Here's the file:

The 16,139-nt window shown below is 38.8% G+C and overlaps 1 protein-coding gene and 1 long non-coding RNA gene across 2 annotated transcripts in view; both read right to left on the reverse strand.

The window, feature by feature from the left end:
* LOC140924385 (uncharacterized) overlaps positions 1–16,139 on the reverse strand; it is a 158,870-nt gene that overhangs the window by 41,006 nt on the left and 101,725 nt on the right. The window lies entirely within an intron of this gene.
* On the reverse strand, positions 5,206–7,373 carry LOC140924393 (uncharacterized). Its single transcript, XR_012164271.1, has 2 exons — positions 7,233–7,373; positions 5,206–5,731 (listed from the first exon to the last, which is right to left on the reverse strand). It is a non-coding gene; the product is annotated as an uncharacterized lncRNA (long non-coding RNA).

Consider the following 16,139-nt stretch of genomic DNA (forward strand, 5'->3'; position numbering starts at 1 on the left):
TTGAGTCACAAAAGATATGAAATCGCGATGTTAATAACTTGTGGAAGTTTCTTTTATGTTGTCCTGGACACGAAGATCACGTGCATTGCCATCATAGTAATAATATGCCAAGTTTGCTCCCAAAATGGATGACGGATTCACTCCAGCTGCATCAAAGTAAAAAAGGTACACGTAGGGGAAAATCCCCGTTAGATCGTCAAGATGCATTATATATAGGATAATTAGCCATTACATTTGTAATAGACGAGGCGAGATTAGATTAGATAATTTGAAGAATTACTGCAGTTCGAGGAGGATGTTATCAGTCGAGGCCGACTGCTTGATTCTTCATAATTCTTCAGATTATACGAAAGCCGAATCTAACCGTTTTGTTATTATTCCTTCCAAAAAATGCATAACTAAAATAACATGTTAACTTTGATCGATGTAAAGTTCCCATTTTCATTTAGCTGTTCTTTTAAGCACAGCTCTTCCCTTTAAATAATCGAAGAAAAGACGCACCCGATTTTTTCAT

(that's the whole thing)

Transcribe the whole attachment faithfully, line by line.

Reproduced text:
The 16,139-nt window shown below is 38.8% G+C and overlaps 1 protein-coding gene and 1 long non-coding RNA gene across 2 annotated transcripts in view; both read right to left on the reverse strand.

The window, feature by feature from the left end:
* LOC140924385 (uncharacterized) overlaps positions 1–16,139 on the reverse strand; it is a 158,870-nt gene that overhangs the window by 41,006 nt on the left and 101,725 nt on the right. The window lies entirely within an intron of this gene.
* On the reverse strand, positions 5,206–7,373 carry LOC140924393 (uncharacterized). Its single transcript, XR_012164271.1, has 2 exons — positions 7,233–7,373; positions 5,206–5,731 (listed from the first exon to the last, which is right to left on the reverse strand). It is a non-coding gene; the product is annotated as an uncharacterized lncRNA (long non-coding RNA).

Consider the following 16,139-nt stretch of genomic DNA (forward strand, 5'->3'; position numbering starts at 1 on the left):
TTGAGTCACAAAAGATATGAAATCGCGATGTTAATAACTTGTGGAAGTTTCTTTTATGTTGTCCTGGACACGAAGATCACGTGCATTGCCATCATAGTAATAATATGCCAAGTTTGCTCCCAAAATGGATGACGGATTCACTCCAGCTGCATCAAAGTAAAAAAGGTACACGTAGGGGAAAATCCCCGTTAGATCGTCAAGATGCATTATATATAGGATAATTAGCCATTACATTTGTAATAGACGAGGCGAGATTAGATTAGATAATTTGAAGAATTACTGCAGTTCGAGGAGGATGTTATCAGTCGAGGCCGACTGCTTGATTCTTCATAATTCTTCAGATTATACGAAAGCCGAATCTAACCGTTTTGTTATTATTCCTTCCAAAAAATGCATAACTAAAATAACATGTTAACTTTGATCGATGTAAAGTTCCCATTTTCATTTAGCTGTTCTTTTAAGCACAGCTCTTCCCTTTAAATAATCGAAGAAAAGACGCACCCGATTTTTTCAT